Before. Miles "Pudge" Halter is done with his safe life at home. His whole life has been one big non-event, and his obsession with famous last words has only made him crave "the Great Perhaps" even more (Francois Rabelais, poet). He heads off to the sometimes crazy and anything-but-boring world of Culver Creek Boarding School, and his life becomes the opposite of safe. Because down the hall is Alaska Young. The gorgeous, clever, funny, sexy, self-destructive, screwed up, and utterly fascinating Alaska Young. She is an event unto herself. She pulls Pudge into her world, launches him into the Great Perhaps, and steals his heart. Then . . . After. Nothing is ever the same.
Looking for Alaska is an amazing story. For me, it was the kind of book that stayed with me long after I finished it. In fact, I still think about it from time to time. This book just gives you a lot to think about: life, death, and everything in between.
The characters were spectacular. Pudge, the narrator, is obsessed with people's last words, which I found extremely interesting. It was fun to read some of the last words of some famous people that I have heard of (and others that I have not). The Colonel, Pudge's good friend and roommate, provided some sarcastic humor, which I greatly enjoyed. Alaska is like a tragic hurricane. That is the only way I can think to explain her. Her personality is quirky and interesting, but she is like a hurricane in that she is all over the place. I do not want to give too much away, so I just recommend reading it.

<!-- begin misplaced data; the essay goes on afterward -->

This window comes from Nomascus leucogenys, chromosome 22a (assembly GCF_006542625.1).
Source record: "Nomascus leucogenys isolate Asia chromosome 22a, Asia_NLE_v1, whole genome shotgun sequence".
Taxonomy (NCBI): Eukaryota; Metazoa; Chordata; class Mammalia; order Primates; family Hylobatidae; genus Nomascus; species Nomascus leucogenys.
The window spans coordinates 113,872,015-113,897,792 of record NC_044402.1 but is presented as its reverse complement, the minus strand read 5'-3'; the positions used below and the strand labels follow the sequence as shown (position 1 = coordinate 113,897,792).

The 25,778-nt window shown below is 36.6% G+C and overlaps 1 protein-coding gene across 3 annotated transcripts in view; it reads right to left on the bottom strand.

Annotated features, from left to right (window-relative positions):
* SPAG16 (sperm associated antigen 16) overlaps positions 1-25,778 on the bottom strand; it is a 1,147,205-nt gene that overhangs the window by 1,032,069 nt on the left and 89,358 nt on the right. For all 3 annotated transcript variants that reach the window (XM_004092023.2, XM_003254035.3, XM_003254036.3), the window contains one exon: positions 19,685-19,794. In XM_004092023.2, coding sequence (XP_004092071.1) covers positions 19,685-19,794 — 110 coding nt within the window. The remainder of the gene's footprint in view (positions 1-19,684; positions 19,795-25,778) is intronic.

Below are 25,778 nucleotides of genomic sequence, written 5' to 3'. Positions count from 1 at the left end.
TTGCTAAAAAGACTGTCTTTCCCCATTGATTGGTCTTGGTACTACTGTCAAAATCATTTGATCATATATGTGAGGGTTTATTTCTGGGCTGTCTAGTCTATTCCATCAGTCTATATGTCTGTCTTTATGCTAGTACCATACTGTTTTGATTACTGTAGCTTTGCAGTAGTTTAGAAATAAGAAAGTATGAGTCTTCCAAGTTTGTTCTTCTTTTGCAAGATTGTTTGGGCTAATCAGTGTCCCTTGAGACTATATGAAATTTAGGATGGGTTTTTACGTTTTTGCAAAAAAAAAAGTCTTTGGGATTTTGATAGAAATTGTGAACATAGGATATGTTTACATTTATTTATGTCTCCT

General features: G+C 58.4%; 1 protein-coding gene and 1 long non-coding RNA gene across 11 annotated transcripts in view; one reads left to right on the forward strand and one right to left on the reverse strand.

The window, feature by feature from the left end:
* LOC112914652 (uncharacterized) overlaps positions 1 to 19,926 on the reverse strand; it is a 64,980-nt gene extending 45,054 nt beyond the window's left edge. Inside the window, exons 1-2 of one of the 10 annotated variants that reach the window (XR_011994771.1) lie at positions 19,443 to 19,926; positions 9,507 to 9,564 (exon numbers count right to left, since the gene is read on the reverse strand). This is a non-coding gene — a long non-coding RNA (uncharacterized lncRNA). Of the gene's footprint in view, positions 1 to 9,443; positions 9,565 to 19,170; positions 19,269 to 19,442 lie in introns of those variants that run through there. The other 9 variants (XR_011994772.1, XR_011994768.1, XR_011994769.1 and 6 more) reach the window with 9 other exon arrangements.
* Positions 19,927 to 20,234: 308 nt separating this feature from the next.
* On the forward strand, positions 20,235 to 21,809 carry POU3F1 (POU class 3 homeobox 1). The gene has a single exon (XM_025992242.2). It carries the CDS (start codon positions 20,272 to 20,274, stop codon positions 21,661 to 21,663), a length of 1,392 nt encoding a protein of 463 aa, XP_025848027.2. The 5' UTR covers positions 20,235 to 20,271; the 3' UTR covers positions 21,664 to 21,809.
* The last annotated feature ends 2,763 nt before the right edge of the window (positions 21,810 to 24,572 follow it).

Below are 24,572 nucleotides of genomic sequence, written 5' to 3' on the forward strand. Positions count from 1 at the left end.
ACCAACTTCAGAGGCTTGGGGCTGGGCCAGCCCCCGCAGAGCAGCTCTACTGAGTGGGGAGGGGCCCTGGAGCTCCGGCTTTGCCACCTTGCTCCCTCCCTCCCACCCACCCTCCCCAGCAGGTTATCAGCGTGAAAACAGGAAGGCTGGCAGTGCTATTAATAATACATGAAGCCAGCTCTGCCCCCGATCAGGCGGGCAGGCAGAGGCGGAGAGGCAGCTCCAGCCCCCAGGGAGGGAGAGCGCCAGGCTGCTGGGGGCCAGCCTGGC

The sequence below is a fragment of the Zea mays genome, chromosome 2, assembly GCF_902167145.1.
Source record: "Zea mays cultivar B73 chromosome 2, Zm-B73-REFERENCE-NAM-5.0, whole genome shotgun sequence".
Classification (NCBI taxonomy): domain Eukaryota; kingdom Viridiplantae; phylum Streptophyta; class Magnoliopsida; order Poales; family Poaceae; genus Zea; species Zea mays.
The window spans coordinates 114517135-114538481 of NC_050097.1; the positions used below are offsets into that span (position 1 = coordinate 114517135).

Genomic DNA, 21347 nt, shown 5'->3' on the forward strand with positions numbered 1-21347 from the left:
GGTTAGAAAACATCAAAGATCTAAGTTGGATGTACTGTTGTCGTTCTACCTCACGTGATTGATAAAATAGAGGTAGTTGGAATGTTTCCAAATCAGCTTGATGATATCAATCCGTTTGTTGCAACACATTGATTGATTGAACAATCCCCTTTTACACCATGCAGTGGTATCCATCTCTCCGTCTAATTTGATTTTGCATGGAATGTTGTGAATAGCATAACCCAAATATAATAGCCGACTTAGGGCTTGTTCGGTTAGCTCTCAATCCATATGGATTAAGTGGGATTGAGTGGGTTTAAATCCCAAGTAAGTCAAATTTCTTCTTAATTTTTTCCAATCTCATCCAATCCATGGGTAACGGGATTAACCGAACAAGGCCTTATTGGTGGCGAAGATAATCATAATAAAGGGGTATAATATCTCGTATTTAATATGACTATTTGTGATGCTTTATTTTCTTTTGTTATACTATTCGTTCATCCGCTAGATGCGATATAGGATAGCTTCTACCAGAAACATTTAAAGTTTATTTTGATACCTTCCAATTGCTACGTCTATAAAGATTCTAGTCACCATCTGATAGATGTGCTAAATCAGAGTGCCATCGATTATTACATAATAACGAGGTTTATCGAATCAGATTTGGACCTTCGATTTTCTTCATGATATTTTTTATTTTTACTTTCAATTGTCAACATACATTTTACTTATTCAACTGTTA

This is the first book I have read by John Green, and I can now say I am a fan. Looking for Alaska is beautifully written. I loved the descriptions that John Green used and there was never a dull moment. There was happiness, sadness, anger, disappointment, frustration, confusion, self-discovery....Honestly, this book was a roller coaster full of emotions for the characters and I was right there along for the ride. Everything that happened felt so realistic to me like I could see this happening in reality.
I would recommend this book to anyone. There are some touchy subjects like alcohol, sex, suffering, and death, but anyone mature enough should definitely read this book.
Swords are for fighting,